22. Bar Barrique February 4th, 2016 11:23 pm

    Well if you can get some kind of warranty on them, that would be sweet. If you have no luck with warranty, then your experiments for straightening out the fibers of the skins might be your best bet.
    BTW since this is a Contour skin thread; I have a set of these skins that I have received lately, and, on the box, they state the skins should be good for 50-100 “trips”. I have expected more from my past purchases of skins, but, I am hoping that this “skin glue” will be more user friendly than other skins that I have used.



  23. Werner Koch February 9th, 2016 7:57 am

    @Bar Barrique: The number of tours you can make with your skins largely depends on length and snow conditions. On piste especially on artificial snow, abrasion is much higher than on dry powder, so “lifespan” can be as low as 50 tours if used mostly on hard, icy slopes and will exceed 200 in powder.

Anti-Spam Quiz:

While you can subscribe to comment notification by checking the box above, you must leave a brief comment to do so, which records your email and requires you to use our anti-spam challange. If you don't like leaving substantive comments that's fine, just leave a simple comment that says something like "thanks, subscribed" with a made-up name. Check the comment subscription checkbox BEFORE you submit. NOTE: BY SUBSCRIBING TO COMMENTS YOU GIVE US PERMISSION TO STORE YOUR EMAIL ADDRESS INDEFINITLY. YOU MAY REQUEST REMOVAL AND WE WILL REMOVE YOUR EMAIL ADDRESS WITHIN 72 HOURS. To request removal of personal information, please contact us using the comment link in our site menu.
If you need an emoticon for a comment just copy/paste off the following list, or use text code you might be familiar with.

:D    :-)    :(    :lol:    :x    :P    :oops:    :cry:    :evil:    :twisted:    :roll:    :wink:    :!:    :?:    :idea:    :arrow:   
Due to comment spam we moderate most comments. Please do not submit your comment twice -- it will appear shortly after approval. Comments with one or more links in the text may be held in moderation, for spam prevention. If you'd like to publish a photo in a comment, contact us. Guidelines: Be civil, no personal attacks, avoid vulgarity and profanity.

  Your Comments

  Recent Posts

Facebook Twitter Email Instagram Youtube

WildSnow Twitter Feed


  • Blogroll & Links

  • Welcome to Louis (Lou) Dawson's backcountry skiing information & opinion website. Lou's passion for the past 50 years has been alpinism, climbing, mountaineering and skiing -- along with all manner of outdoor recreation. He has authored numerous books and articles about ski touring and is well known as the first person to ski down all 54 of Colorado's 14,000-foot peaks, otherwise known as the Fourteeners! Books and free ski touring news and information here.

    All material on this website is copyrighted, the name WildSnow is trademarked, permission required for reproduction (electronic or otherwise) and display on other websites. PLEASE SEE OUR COPYRIGHT and TRADEMARK INFORMATION.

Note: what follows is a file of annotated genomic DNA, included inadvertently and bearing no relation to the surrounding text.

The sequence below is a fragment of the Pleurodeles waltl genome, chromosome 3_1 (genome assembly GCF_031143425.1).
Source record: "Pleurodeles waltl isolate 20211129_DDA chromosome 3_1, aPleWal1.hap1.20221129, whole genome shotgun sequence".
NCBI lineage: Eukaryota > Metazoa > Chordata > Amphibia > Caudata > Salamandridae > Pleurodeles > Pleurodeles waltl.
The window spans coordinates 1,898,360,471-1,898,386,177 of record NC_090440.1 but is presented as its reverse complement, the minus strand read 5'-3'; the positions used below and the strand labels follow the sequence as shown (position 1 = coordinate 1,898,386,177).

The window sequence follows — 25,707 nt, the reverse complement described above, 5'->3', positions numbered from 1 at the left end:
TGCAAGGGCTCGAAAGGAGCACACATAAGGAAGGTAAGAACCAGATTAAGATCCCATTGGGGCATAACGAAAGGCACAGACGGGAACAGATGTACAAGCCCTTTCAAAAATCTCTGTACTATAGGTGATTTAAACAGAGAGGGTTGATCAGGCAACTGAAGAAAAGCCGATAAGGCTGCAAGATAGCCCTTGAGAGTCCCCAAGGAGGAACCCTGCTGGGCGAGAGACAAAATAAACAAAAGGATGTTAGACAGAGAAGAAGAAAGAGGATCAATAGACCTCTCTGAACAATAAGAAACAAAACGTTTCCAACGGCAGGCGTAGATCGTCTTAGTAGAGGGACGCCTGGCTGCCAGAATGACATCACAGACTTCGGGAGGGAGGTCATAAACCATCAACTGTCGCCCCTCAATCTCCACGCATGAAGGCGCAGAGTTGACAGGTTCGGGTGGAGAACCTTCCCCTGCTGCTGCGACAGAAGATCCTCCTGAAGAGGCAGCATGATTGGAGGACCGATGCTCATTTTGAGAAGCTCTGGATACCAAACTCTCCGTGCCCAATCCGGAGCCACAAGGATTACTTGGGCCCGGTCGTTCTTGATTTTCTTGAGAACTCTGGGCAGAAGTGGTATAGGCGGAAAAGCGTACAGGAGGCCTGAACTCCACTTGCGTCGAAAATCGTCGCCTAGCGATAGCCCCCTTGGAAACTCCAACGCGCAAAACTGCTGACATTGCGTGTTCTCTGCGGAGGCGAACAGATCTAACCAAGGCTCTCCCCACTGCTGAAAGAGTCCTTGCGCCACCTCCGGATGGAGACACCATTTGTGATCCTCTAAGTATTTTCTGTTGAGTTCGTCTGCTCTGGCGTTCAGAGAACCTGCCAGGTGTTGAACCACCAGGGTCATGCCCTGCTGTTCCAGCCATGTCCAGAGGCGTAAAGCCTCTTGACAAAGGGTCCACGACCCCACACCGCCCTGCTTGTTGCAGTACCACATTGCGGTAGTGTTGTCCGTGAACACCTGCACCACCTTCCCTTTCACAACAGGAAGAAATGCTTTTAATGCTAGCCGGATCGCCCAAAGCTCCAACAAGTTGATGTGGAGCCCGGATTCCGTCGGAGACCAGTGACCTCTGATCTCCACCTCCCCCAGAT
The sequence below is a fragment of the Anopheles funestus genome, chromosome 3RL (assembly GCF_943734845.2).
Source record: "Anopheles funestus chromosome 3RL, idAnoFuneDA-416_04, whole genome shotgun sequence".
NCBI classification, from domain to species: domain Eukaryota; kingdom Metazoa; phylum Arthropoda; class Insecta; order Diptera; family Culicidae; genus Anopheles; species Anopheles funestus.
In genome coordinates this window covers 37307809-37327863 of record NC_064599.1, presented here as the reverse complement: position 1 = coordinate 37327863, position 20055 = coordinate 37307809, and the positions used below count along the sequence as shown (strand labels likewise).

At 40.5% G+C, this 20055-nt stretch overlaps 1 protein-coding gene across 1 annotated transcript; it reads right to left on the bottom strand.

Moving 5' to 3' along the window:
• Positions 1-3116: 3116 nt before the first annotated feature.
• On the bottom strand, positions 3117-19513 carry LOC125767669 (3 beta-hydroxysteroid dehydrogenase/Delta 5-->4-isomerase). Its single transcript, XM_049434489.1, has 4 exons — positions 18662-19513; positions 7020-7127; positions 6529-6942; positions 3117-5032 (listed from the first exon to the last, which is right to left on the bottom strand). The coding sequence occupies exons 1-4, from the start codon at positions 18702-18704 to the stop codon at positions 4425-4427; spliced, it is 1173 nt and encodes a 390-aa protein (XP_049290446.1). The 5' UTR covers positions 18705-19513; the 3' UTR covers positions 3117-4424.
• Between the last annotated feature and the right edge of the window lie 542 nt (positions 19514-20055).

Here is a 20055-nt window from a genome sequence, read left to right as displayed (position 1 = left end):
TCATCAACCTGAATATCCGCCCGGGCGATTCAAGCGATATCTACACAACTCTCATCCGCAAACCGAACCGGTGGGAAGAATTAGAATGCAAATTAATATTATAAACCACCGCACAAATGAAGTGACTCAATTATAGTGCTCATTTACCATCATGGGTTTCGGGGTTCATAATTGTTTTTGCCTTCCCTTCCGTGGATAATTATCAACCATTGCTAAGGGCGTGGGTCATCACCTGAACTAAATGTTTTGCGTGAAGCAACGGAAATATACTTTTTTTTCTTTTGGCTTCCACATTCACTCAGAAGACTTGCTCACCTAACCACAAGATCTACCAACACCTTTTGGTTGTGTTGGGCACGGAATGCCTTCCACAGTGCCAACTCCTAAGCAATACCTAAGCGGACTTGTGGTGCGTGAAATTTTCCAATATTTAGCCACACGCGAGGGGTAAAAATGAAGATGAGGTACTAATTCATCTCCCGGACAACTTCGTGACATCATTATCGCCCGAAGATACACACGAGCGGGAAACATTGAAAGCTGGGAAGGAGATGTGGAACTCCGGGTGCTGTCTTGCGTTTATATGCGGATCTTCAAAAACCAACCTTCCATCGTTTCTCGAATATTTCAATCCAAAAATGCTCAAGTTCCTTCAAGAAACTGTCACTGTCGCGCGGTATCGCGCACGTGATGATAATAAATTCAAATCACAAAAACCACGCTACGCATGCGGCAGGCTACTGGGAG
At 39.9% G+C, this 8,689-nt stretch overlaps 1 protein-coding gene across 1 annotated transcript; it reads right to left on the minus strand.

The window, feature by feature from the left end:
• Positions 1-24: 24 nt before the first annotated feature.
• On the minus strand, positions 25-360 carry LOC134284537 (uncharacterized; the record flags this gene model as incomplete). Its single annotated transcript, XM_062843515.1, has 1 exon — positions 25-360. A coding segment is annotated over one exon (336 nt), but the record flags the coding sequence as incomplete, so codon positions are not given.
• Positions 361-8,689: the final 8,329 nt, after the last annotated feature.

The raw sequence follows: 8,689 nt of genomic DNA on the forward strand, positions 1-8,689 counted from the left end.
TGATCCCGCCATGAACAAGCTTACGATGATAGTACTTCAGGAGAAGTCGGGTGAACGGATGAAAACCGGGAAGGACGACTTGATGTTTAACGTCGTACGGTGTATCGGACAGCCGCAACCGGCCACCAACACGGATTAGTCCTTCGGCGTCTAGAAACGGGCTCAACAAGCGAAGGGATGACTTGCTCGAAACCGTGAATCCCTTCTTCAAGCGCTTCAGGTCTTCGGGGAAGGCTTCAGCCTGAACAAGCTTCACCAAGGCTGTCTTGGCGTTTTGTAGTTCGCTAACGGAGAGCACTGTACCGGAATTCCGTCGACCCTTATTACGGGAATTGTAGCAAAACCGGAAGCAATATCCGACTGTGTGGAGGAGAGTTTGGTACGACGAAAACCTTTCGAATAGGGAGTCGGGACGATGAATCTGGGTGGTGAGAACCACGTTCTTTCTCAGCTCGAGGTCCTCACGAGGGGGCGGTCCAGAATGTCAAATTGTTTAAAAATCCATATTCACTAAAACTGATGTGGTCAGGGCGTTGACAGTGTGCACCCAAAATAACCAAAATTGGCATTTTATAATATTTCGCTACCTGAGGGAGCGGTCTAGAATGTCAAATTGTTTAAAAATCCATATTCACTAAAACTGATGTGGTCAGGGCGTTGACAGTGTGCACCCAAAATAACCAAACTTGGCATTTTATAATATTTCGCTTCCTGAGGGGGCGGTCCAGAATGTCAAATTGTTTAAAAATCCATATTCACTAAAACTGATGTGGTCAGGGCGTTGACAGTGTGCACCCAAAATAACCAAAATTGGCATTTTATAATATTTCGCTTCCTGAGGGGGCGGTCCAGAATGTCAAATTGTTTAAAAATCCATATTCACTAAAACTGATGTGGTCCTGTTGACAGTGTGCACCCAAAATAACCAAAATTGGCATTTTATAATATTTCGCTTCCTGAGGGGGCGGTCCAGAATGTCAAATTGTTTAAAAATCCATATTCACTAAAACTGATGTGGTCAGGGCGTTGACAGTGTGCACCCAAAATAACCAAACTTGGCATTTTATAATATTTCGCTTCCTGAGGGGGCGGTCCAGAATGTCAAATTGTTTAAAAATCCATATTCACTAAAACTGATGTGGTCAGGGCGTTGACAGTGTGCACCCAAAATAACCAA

We include "affiliate sales" links with most of our blog posts. This means we receive a percentage of a sale if you click over from our site (at no cost to you). None of our affiliate commission links are direct relationships with specific gear companies or shopping carts, instead we remain removed by using a third party who manages all our affiliate sales and relationships. We also sell display "banner" advertising, in this case our relationships are closer to the companies who advertise, but our display advertising income is carefully separated financially and editorially from our blog content, over which we always maintain 100% editorial control -- we make this clear during every advertising deal we work out. Please also notice we do the occasional "sponsored" post, these are under similar financial arrangements as our banner advertising, only the banner or other type of reference to a company are included in the blog post, simply to show they provided financial support to WildSnow.com and provide them with advertising in return. Unlike most other "sponsored content" you find on the internet, our sponsored posts are entirely under our editorial control and created by WildSnow specific writers.See our full disclosures here.

    Backcountry skiing is dangerous. You may be killed or severely injured if you do any form of ski mountaineering, skimo randonnee and randonnée skiing. The information and news on this website is intended only as general information. Due to human error and passing time, the information, text and images contained within this website may be inaccurate, false, or out-of-date. By using, reading or viewing the information provided on this website, you agree to absolve the owners of Wild Snow as well as content contributors of any liability for injuries or losses incurred while using such information. Furthermore, you agree to use any of this website's information, maps, photos, or binding mounting instructions templates at your own risk, and waive Wild Snow owners and contributors of liability for use of said items for ski touring or any other use.

    Switch To Mobile Version